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There are an estimated 7,000 to 11,200 wolves in Alaska and more than 5,000 in the lower 48 states. Around the world there are an estimated 200,000 wolves.

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Presentation on theme: "There are an estimated 7,000 to 11,200 wolves in Alaska and more than 5,000 in the lower 48 states. Around the world there are an estimated 200,000 wolves."— Presentation transcript:

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2 There are an estimated 7,000 to 11,200 wolves in Alaska and more than 5,000 in the lower 48 states. Around the world there are an estimated 200,000 wolves in 57 countries, compared to up to 2 million before they became endangered. The wolf population has been continuously dropping since reintroduction and know there are only about 40 to 56 gray wolves in Yellowstone National Park. Height: inches (.7-.8m) at the shoulder. Length: feet (1.4-2m) from nose to tip of tail. Weight: lbs (25-59 kg); Males are typically heavier and taller than the females. Lifespan: 7-8 years in the wild, but some have lived 10 years or more.

3 The current Whitetail deer population is estimated to be around 30 million deer in the United States. Wolves in the Great Lakes region normally consume deer per wolf a year. There are a least 700 wolves in Wisconsin, which was estimated by the DNR. That would be 10,500 deer killed by wolves each year if they each would consume the minimum of 15 deer. There are about a total of 9,000 wolves in the United States.

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6 Chronic Wasting Disease or otherwise known as CWD is a transmissible neurological disease of deer and elk that produces small lesions in the brain of the infected animal. It is characterized by loss of body condition, behavioral abnormalities and eventually death. CWD is classified as a transmissible spongiform encephalopathy (TSE), and is similar to mad cow disease in cattle and scrapie sheep and goat which is a deadly brain disease.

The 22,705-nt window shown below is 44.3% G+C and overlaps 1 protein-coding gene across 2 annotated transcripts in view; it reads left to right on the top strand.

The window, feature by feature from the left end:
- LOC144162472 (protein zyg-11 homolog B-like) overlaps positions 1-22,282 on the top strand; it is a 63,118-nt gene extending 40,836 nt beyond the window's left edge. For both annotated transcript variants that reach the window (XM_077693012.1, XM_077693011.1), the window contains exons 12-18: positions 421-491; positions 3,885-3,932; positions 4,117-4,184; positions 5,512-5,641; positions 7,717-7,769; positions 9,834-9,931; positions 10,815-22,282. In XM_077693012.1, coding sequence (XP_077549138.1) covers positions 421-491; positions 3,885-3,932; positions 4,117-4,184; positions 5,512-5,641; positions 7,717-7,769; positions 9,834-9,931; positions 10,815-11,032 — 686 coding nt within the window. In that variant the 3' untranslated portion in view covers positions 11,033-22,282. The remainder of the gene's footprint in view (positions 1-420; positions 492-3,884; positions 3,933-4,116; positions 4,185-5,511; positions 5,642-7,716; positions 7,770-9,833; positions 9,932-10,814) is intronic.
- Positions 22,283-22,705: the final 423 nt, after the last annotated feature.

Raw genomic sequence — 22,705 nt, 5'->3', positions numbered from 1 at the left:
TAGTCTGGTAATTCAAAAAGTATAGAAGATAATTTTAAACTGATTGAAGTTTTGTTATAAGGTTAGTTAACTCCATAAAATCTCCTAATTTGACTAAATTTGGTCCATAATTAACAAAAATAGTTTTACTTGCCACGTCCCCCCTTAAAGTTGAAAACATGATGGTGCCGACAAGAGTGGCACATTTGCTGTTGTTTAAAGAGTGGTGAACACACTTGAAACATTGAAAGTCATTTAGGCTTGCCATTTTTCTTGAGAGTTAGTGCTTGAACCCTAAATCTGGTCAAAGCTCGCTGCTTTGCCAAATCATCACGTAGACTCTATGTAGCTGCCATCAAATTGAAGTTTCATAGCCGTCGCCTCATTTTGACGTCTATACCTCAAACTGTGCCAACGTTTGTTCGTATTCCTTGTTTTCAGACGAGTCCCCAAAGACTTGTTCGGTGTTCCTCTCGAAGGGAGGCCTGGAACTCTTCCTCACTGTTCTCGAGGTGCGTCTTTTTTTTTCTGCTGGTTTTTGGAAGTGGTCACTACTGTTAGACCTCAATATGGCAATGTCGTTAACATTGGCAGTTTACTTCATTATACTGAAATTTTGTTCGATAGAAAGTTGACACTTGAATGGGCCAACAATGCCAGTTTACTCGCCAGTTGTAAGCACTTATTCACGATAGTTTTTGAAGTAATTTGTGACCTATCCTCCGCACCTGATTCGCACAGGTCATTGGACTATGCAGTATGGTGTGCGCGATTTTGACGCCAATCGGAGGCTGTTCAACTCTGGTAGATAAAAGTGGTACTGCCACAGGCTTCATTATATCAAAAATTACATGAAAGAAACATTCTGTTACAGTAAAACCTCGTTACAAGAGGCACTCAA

7 The whitetail deer is a vertebrate, which means they have an internal bone support structure. There bones are made up of living tissues that are composed of cells and red blood cells are produced in the bones. The metatarsal bones in a whitetail deer are the longest bones in the deer’s skeleton. These bones make up the deer’s lower leg. The deer's legs are perfectly designed for running and jumping. A deer walks on his toenails instead of his toes. The deer’s front legs are designed to give the deer the ability to pivot quickly and easily. The back legs give the deer running power.

8 If the whitetail deer is a male fawn he will grow antlers, have a dark fur, and usually have a much bigger body than a female whitetail deer. The female whitetail deer with carry the baby fawn and she will feed it to. But what the baby fawn ends up being weather a boy or girl fawn that all depends on the genes.

9 The whitetail deer is an amazing survivor. No matter if it is winter, spring, summer, or fall they know how to survive. There main source of survival is there fur that keeps them warm in most conditions. There second main source of survival is how fast they can run and how high the can jump. The antlers on a whitetail deer are probably one of it’s most important things that keep them alive when danger is lurking. As most people already know that male whitetail deer only usually have antlers that they use to fight other bucks or protect themselves and there family from danger. There are rare occasions were female whitetail deer have antlers but it is rarely seen. Female whitetails do try there hardest to protect there fawn, but it is usually the buck who fights the predator off if he can. They also have bed that they make in tall grass to keep them warm and for shelter.

10 There is a wide verity of foods that deer like to eat. Here is a list of foods they eat. acorns beechnuts hickory nuts mushrooms clover alfalfa corn winter wheat oats soybeans peas sweat potatoes apples Water Twigs Leaves Grasses Forbs (weedy plants) Fruits The animals that hunt deer are coyotes, bobcat, cougar, wolves and of course humans.

11 Over the years there have been more and more deer harvested, gaining more deer every year. Back in, say the 1960’s our hunting seasons did not have to much of an impact on the deer, it just keep the population at a good number. Know we still have hunting seasons, but the thing is we harvest a lot more deer. But that usually is not a problem because are deer population has grown from a little under 400,000 which is an estimiate of the deer population in 1960 all the way up to around one million.

12 Wisconsin Department of Natural Resources


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